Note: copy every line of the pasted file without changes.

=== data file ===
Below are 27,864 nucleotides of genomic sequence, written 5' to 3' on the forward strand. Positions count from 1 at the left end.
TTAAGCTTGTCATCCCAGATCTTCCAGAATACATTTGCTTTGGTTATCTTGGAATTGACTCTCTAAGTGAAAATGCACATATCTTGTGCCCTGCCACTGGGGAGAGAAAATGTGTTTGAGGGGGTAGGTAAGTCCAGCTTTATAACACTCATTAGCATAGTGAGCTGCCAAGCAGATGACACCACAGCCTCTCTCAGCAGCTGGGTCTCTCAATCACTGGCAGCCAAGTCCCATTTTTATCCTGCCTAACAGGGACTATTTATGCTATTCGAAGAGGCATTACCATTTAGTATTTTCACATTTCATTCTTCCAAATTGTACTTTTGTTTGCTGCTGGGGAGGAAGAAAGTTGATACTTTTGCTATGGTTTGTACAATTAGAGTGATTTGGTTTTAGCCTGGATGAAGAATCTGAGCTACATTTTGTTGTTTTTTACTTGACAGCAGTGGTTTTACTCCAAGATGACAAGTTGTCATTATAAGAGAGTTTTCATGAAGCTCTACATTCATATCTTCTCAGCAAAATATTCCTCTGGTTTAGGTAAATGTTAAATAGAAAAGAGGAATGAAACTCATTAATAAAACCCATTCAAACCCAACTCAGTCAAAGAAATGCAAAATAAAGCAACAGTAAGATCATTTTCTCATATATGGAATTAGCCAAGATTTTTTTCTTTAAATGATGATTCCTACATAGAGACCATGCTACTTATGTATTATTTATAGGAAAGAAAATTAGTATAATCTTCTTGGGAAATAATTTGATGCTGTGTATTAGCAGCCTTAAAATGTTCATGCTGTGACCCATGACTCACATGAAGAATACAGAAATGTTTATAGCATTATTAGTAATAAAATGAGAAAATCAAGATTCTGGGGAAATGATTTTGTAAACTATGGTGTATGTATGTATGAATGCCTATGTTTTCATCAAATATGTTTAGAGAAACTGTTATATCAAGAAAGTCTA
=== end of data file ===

Below are 27,864 nucleotides of genomic sequence, written 5' to 3' on the forward strand. Positions count from 1 at the left end.
TTAAGCTTGTCATCCCAGATCTTCCAGAATACATTTGCTTTGGTTATCTTGGAATTGACTCTCTAAGTGAAAATGCACATATCTTGTGCCCTGCCACTGGGGAGAGAAAATGTGTTTGAGGGGGTAGGTAAGTCCAGCTTTATAACACTCATTAGCATAGTGAGCTGCCAAGCAGATGACACCACAGCCTCTCTCAGCAGCTGGGTCTCTCAATCACTGGCAGCCAAGTCCCATTTTTATCCTGCCTAACAGGGACTATTTATGCTATTCGAAGAGGCATTACCATTTAGTATTTTCACATTTCATTCTTCCAAATTGTACTTTTGTTTGCTGCTGGGGAGGAAGAAAGTTGATACTTTTGCTATGGTTTGTACAATTAGAGTGATTTGGTTTTAGCCTGGATGAAGAATCTGAGCTACATTTTGTTGTTTTTTACTTGACAGCAGTGGTTTTACTCCAAGATGACAAGTTGTCATTATAAGAGAGTTTTCATGAAGCTCTACATTCATATCTTCTCAGCAAAATATTCCTCTGGTTTAGGTAAATGTTAAATAGAAAAGAGGAATGAAACTCATTAATAAAACCCATTCAAACCCAACTCAGTCAAAGAAATGCAAAATAAAGCAACAGTAAGATCATTTTCTCATATATGGAATTAGCCAAGATTTTTTTCTTTAAATGATGATTCCTACATAGAGACCATGCTACTTATGTATTATTTATAGGAAAGAAAATTAGTATAATCTTCTTGGGAAATAATTTGATGCTGTGTATTAGCAGCCTTAAAATGTTCATGCTGTGACCCATGACTCACATGAAGAATACAGAAATGTTTATAGCATTATTAGTAATAAAATGAGAAAATCAAGATTCTGGGGAAATGATTTTGTAAACTATGGTGTATGTATGTATGAATGCCTATGTTTTCATCAAATATGTTTAGAGAAACTGTTATATCAAGAAAGTCTA